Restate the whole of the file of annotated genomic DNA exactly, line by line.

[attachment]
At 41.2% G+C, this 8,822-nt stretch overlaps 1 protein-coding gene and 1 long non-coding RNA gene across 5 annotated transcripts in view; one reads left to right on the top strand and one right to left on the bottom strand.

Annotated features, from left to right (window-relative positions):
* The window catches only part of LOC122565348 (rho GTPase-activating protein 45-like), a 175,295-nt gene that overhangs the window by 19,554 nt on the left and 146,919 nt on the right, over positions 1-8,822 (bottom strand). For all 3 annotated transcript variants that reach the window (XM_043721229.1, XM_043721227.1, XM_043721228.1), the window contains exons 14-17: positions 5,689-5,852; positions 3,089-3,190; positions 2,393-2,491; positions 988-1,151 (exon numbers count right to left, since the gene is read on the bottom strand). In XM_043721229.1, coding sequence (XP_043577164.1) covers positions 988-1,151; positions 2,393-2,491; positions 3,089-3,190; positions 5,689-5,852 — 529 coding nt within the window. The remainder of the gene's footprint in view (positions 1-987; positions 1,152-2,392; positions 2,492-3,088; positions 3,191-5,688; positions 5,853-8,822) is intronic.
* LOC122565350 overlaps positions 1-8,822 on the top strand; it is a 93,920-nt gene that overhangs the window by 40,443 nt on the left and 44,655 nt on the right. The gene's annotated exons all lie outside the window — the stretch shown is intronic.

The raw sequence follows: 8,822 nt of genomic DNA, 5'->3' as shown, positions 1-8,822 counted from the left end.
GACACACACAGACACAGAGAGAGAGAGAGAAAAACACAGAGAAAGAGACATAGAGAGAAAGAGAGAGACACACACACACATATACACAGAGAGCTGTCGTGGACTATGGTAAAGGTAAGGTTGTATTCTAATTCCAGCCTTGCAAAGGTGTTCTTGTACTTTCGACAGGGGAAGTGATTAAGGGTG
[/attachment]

At 41.2% G+C, this 8,822-nt stretch overlaps 1 protein-coding gene and 1 long non-coding RNA gene across 5 annotated transcripts in view; one reads left to right on the top strand and one right to left on the bottom strand.

Annotated features, from left to right (window-relative positions):
* The window catches only part of LOC122565348 (rho GTPase-activating protein 45-like), a 175,295-nt gene that overhangs the window by 19,554 nt on the left and 146,919 nt on the right, over positions 1-8,822 (bottom strand). For all 3 annotated transcript variants that reach the window (XM_043721229.1, XM_043721227.1, XM_043721228.1), the window contains exons 14-17: positions 5,689-5,852; positions 3,089-3,190; positions 2,393-2,491; positions 988-1,151 (exon numbers count right to left, since the gene is read on the bottom strand). In XM_043721229.1, coding sequence (XP_043577164.1) covers positions 988-1,151; positions 2,393-2,491; positions 3,089-3,190; positions 5,689-5,852 — 529 coding nt within the window. The remainder of the gene's footprint in view (positions 1-987; positions 1,152-2,392; positions 2,492-3,088; positions 3,191-5,688; positions 5,853-8,822) is intronic.
* LOC122565350 overlaps positions 1-8,822 on the top strand; it is a 93,920-nt gene that overhangs the window by 40,443 nt on the left and 44,655 nt on the right. The gene's annotated exons all lie outside the window — the stretch shown is intronic.

The raw sequence follows: 8,822 nt of genomic DNA, 5'->3' as shown, positions 1-8,822 counted from the left end.
GACACACACAGACACAGAGAGAGAGAGAGAAAAACACAGAGAAAGAGACATAGAGAGAAAGAGAGAGACACACACACACATATACACAGAGAGCTGTCGTGGACTATGGTAAAGGTAAGGTTGTATTCTAATTCCAGCCTTGCAAAGGTGTTCTTGTACTTTCGACAGGGGAAGTGATTAAGGGTG